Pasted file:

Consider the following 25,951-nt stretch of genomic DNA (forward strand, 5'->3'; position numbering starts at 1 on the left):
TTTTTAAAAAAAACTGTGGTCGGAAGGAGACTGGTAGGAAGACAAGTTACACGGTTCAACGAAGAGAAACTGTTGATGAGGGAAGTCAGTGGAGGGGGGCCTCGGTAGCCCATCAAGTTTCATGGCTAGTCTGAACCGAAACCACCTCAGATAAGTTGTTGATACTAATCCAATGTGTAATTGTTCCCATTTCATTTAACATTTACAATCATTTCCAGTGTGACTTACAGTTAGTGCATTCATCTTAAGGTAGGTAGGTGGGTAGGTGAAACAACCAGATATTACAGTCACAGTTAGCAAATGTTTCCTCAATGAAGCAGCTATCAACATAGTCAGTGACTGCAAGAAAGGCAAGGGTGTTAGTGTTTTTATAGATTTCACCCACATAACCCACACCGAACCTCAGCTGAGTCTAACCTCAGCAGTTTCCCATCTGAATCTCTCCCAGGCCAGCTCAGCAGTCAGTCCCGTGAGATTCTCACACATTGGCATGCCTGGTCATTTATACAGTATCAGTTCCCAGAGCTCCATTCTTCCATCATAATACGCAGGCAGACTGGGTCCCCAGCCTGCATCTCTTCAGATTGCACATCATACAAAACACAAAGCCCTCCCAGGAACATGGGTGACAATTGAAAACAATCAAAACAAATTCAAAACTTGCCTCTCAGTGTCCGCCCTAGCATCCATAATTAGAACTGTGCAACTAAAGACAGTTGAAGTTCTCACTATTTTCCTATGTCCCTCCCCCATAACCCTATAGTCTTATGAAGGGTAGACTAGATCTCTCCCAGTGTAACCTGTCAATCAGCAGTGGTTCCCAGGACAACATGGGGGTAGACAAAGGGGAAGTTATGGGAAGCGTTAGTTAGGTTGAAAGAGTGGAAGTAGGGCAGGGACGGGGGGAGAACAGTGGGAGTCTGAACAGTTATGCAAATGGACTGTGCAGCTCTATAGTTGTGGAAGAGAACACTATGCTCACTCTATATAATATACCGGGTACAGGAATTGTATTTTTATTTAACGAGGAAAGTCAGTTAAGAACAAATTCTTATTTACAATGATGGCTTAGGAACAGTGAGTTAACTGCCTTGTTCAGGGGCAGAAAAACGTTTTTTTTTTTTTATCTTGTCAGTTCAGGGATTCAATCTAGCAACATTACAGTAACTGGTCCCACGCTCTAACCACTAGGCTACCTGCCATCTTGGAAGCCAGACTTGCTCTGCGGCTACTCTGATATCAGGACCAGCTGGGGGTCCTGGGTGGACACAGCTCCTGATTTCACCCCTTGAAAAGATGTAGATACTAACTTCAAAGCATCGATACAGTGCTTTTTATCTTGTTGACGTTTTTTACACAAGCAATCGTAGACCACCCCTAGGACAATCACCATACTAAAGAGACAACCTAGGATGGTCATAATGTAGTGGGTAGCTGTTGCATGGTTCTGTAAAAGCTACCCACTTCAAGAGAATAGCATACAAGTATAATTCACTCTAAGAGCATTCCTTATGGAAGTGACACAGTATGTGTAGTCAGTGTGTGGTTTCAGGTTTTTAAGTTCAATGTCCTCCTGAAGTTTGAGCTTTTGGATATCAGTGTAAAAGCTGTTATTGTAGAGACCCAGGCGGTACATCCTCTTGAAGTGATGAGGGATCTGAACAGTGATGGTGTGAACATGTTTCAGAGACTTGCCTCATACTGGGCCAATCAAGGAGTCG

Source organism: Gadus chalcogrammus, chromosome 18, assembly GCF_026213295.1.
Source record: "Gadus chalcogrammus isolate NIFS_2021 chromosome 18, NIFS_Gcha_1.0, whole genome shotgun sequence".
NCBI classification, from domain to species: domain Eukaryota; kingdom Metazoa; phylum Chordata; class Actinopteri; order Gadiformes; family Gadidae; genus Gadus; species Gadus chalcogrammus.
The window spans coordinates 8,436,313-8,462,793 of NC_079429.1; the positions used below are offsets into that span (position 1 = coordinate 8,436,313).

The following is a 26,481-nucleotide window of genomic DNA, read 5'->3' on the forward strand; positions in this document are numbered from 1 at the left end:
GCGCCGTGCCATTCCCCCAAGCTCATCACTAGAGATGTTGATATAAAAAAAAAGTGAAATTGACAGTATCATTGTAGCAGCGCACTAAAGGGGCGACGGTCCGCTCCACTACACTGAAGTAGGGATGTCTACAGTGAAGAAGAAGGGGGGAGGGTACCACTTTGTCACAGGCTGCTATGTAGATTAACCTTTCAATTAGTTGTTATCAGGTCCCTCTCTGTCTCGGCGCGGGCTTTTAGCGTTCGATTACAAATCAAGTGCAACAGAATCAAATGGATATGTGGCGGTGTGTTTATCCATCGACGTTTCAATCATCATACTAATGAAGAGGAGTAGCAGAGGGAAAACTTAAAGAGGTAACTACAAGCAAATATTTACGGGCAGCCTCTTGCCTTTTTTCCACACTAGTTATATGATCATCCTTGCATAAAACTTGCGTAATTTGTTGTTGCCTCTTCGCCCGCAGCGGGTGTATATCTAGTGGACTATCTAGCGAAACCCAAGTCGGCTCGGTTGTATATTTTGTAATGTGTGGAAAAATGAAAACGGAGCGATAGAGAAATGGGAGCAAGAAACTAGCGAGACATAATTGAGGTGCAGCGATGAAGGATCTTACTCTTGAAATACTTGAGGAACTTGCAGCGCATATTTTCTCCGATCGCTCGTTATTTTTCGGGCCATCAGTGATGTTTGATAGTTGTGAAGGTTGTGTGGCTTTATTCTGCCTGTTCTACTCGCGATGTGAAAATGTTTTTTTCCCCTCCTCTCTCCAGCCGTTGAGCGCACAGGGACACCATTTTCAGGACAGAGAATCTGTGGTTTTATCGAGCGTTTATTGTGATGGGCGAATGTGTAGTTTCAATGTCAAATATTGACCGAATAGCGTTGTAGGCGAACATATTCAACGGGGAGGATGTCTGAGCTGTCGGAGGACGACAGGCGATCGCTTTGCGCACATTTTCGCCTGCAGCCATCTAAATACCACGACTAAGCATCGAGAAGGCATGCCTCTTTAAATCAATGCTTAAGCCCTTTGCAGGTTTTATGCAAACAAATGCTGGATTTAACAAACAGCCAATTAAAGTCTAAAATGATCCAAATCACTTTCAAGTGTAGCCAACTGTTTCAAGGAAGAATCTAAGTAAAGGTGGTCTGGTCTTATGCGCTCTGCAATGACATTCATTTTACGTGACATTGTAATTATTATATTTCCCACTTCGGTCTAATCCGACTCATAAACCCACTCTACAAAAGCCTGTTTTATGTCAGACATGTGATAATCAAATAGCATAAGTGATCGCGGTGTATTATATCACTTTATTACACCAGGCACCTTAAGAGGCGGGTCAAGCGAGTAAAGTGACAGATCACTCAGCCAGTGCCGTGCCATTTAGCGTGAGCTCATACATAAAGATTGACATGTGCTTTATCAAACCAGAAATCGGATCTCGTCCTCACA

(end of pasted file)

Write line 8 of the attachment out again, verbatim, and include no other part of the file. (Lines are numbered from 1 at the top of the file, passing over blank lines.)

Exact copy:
GCGCCGTGCCATTCCCCCAAGCTCATCACTAGAGATGTTGATATAAAAAAAAAGTGAAATTGACAGTATCATTGTAGCAGCGCACTAAAGGGGCGACGGTCCGCTCCACTACACTGAAGTAGGGATGTCTACAGTGAAGAAGAAGGGGGGAGGGTACCACTTTGTCACAGGCTGCTATGTAGATTAACCTTTCAATTAGTTGTTATCAGGTCCCTCTCTGTCTCGGCGCGGGCTTTTAGCGTTCGATTACAAATCAAGTGCAACAGAATCAAATGGATATGTGGCGGTGTGTTTATCCATCGACGTTTCAATCATCATACTAATGAAGAGGAGTAGCAGAGGGAAAACTTAAAGAGGTAACTACAAGCAAATATTTACGGGCAGCCTCTTGCCTTTTTTCCACACTAGTTATATGATCATCCTTGCATAAAACTTGCGTAATTTGTTGTTGCCTCTTCGCCCGCAGCGGGTGTATATCTAGTGGACTATCTAGCGAAACCCAAGTCGGCTCGGTTGTATATTTTGTAATGTGTGGAAAAATGAAAACGGAGCGATAGAGAAATGGGAGCAAGAAACTAGCGAGACATAATTGAGGTGCAGCGATGAAGGATCTTACTCTTGAAATACTTGAGGAACTTGCAGCGCATATTTTCTCCGATCGCTCGTTATTTTTCGGGCCATCAGTGATGTTTGATAGTTGTGAAGGTTGTGTGGCTTTATTCTGCCTGTTCTACTCGCGATGTGAAAATGTTTTTTTCCCCTCCTCTCTCCAGCCGTTGAGCGCACAGGGACACCATTTTCAGGACAGAGAATCTGTGGTTTTATCGAGCGTTTATTGTGATGGGCGAATGTGTAGTTTCAATGTCAAATATTGACCGAATAGCGTTGTAGGCGAACATATTCAACGGGGAGGATGTCTGAGCTGTCGGAGGACGACAGGCGATCGCTTTGCGCACATTTTCGCCTGCAGCCATCTAAATACCACGACTAAGCATCGAGAAGGCATGCCTCTTTAAATCAATGCTTAAGCCCTTTGCAGGTTTTATGCAAACAAATGCTGGATTTAACAAACAGCCAATTAAAGTCTAAAATGATCCAAATCACTTTCAAGTGTAGCCAACTGTTTCAAGGAAGAATCTAAGTAAAGGTGGTCTGGTCTTATGCGCTCTGCAATGACATTCATTTTACGTGACATTGTAATTATTATATTTCCCACTTCGGTCTAATCCGACTCATAAACCCACTCTACAAAAGCCTGTTTTATGTCAGACATGTGATAATCAAATAGCATAAGTGATCGCGGTGTATTATATCACTTTATTACACCAGGCACCTTAAGAGGCGGGTCAAGCGAGTAAAGTGACAGATCACTCAGCCAGTGCCGTGCCATTTAGCGTGAGCTCATACATAAAGATTGACATGTGCTTTATCAAACCAGAAATCGGATCTCGTCCTCACA